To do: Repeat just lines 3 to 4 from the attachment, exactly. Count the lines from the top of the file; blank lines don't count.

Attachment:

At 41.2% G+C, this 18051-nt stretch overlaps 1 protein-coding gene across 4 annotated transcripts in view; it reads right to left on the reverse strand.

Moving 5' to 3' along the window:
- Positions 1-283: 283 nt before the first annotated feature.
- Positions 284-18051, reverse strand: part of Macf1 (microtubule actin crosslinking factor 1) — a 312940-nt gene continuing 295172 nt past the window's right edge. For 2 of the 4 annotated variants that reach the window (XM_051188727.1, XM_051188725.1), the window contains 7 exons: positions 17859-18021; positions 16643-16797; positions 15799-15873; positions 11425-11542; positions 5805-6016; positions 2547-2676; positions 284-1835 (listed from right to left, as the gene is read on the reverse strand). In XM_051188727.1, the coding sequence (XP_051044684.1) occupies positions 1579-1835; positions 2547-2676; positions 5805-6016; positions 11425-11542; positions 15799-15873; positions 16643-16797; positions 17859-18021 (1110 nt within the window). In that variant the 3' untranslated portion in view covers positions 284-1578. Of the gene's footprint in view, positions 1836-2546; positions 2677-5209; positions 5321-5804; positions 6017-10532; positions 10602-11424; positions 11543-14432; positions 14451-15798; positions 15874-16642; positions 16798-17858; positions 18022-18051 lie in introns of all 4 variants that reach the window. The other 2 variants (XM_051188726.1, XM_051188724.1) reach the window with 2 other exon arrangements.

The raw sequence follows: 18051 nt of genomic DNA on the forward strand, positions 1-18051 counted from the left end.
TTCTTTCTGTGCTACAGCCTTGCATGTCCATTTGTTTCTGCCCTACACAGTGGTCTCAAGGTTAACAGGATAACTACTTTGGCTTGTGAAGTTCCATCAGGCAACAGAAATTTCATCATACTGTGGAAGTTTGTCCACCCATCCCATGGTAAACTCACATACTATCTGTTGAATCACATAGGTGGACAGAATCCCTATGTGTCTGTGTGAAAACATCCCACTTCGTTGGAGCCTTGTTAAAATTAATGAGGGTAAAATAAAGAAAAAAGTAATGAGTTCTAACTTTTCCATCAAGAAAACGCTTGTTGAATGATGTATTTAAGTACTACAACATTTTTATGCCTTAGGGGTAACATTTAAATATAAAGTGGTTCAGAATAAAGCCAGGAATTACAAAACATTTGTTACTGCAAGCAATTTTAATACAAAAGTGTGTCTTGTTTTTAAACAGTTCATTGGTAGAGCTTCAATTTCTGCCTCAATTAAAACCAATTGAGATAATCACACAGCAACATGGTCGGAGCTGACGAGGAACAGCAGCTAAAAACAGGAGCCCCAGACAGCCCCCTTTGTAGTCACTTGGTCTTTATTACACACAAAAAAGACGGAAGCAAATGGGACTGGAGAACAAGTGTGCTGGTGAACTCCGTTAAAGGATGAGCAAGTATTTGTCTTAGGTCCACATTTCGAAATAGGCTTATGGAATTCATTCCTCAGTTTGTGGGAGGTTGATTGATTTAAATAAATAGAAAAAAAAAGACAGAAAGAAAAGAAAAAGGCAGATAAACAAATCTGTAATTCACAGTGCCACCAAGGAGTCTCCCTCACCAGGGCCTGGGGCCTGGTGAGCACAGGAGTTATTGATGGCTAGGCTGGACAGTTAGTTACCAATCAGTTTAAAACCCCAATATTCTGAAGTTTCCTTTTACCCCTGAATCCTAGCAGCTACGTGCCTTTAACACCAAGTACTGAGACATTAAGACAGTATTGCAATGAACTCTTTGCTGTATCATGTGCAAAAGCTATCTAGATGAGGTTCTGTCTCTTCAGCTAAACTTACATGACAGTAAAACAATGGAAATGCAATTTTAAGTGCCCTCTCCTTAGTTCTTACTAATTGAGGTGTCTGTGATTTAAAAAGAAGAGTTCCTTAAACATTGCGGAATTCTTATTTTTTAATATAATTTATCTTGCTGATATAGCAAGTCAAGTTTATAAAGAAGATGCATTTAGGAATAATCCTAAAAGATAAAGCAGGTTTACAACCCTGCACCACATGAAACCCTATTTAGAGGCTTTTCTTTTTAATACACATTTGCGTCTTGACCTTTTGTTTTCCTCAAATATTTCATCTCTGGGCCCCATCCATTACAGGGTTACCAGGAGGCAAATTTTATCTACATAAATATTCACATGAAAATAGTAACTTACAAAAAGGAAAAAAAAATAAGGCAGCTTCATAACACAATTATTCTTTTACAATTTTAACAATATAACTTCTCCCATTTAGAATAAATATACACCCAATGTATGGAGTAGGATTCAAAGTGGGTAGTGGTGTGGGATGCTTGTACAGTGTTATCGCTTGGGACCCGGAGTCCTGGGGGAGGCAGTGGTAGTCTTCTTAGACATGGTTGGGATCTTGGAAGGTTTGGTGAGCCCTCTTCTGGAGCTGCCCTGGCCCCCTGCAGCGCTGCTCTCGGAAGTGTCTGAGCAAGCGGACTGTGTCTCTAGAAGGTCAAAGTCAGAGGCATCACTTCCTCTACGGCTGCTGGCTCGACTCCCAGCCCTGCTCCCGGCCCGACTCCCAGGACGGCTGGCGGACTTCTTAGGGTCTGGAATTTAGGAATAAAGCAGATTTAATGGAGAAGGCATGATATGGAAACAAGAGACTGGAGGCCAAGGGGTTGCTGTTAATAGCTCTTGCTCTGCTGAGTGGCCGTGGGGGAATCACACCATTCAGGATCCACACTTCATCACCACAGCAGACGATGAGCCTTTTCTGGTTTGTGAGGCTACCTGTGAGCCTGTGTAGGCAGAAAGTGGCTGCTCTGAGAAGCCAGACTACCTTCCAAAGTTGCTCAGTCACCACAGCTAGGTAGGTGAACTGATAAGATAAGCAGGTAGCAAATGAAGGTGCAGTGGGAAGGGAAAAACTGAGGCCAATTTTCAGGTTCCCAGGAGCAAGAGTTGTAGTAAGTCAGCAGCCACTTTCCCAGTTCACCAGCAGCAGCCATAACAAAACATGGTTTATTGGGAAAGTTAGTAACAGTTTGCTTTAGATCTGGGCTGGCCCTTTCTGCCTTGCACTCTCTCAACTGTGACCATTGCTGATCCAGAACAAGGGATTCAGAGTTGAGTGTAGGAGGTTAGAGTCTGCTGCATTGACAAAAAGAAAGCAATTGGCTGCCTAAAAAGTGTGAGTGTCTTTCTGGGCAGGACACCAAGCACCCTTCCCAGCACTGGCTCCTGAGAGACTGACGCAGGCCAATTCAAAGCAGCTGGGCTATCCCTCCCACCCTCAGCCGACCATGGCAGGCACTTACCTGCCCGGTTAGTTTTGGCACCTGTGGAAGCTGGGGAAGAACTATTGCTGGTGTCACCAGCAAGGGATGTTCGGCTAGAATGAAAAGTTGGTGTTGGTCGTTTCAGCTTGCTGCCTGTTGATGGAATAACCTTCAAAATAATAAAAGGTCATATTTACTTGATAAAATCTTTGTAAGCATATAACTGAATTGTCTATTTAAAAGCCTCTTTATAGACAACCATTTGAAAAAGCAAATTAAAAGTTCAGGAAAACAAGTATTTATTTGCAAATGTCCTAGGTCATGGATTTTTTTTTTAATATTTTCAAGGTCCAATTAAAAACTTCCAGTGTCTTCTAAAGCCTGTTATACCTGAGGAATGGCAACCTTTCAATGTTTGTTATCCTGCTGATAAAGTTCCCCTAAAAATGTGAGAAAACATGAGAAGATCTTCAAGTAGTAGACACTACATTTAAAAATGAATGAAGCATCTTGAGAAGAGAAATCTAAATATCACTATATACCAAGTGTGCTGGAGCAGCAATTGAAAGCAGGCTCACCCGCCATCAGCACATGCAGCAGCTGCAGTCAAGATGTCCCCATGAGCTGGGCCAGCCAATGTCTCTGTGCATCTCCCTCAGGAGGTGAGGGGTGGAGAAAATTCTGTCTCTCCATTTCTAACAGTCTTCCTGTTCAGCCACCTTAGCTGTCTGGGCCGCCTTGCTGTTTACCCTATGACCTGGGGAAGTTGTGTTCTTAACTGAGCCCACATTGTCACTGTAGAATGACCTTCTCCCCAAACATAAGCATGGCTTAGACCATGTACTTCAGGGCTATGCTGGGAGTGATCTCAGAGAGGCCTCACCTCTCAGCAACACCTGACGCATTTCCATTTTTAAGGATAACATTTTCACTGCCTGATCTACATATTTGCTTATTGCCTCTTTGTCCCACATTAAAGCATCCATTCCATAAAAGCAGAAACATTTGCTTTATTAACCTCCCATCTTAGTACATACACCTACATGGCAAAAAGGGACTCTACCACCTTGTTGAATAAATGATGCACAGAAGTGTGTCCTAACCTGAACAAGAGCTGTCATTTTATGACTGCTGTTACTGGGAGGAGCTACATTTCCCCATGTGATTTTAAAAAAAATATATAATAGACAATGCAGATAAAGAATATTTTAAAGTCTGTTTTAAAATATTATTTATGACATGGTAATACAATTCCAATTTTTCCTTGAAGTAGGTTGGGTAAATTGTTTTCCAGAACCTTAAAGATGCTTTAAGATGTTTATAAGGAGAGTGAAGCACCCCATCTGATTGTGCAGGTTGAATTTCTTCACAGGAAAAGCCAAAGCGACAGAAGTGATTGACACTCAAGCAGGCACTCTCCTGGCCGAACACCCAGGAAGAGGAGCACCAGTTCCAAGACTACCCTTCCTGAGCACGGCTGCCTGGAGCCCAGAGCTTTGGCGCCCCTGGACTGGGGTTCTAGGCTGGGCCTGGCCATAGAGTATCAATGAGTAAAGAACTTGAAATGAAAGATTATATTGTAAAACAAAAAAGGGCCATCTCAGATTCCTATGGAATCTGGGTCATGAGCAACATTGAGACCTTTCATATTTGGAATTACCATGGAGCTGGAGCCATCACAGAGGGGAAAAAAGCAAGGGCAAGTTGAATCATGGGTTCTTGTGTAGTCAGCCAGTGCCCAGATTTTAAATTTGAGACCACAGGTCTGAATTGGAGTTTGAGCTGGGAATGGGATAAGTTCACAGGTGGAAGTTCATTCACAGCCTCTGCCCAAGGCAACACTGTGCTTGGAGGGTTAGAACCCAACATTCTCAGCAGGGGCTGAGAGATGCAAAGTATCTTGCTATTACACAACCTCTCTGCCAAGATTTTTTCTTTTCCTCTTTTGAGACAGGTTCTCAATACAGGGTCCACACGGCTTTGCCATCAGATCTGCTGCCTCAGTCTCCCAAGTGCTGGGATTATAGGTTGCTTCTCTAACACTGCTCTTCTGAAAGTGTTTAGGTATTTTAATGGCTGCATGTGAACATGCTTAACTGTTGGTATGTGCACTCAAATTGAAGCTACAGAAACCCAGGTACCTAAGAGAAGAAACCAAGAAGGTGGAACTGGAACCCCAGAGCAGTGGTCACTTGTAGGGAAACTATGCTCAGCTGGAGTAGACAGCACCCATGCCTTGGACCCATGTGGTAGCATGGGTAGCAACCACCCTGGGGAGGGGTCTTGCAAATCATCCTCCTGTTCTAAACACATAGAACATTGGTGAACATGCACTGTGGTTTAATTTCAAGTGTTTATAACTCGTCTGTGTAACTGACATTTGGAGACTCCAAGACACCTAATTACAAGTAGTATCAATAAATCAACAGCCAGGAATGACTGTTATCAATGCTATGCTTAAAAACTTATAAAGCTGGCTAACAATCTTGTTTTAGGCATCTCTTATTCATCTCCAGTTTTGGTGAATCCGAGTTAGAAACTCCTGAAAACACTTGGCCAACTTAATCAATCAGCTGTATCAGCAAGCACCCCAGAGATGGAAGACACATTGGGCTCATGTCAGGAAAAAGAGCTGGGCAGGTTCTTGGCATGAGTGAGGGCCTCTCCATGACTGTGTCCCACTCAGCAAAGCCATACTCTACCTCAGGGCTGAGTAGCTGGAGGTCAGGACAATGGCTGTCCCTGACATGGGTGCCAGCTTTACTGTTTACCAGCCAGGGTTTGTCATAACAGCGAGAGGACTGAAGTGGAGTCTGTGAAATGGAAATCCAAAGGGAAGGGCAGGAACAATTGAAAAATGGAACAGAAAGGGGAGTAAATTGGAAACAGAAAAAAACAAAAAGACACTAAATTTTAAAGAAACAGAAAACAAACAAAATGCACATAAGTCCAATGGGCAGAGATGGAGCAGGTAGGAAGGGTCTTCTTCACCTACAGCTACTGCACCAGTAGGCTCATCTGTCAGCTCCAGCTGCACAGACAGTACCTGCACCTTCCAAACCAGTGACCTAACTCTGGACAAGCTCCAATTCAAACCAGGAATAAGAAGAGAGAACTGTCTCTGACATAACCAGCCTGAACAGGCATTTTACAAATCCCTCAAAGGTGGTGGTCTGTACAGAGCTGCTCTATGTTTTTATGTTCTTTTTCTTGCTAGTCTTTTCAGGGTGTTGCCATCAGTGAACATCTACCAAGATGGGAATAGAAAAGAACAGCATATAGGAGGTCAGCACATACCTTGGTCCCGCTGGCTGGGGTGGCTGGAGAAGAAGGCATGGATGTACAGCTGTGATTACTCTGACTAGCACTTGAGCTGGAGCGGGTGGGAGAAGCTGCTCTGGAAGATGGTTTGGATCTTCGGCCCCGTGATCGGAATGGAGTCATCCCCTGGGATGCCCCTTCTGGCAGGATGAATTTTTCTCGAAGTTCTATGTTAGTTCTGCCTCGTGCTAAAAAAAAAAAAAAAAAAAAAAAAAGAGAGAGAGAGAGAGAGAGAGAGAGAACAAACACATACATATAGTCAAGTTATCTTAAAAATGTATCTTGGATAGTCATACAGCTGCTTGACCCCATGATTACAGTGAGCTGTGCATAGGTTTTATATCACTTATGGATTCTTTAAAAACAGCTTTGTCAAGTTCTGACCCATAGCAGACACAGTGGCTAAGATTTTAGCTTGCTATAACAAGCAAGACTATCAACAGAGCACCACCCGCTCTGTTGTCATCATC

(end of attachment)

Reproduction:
- Positions 1-283: 283 nt before the first annotated feature.
- Positions 284-18051, reverse strand: part of Macf1 (microtubule actin crosslinking factor 1) — a 312940-nt gene continuing 295172 nt past the window's right edge. For 2 of the 4 annotated variants that reach the window (XM_051188727.1, XM_051188725.1), the window contains 7 exons: positions 17859-18021; positions 16643-16797; positions 15799-15873; positions 11425-11542; positions 5805-6016; positions 2547-2676; positions 284-1835 (listed from right to left, as the gene is read on the reverse strand). In XM_051188727.1, the coding sequence (XP_051044684.1) occupies positions 1579-1835; positions 2547-2676; positions 5805-6016; positions 11425-11542; positions 15799-15873; positions 16643-16797; positions 17859-18021 (1110 nt within the window). In that variant the 3' untranslated portion in view covers positions 284-1578. Of the gene's footprint in view, positions 1836-2546; positions 2677-5209; positions 5321-5804; positions 6017-10532; positions 10602-11424; positions 11543-14432; positions 14451-15798; positions 15874-16642; positions 16798-17858; positions 18022-18051 lie in introns of all 4 variants that reach the window. The other 2 variants (XM_051188726.1, XM_051188724.1) reach the window with 2 other exon arrangements.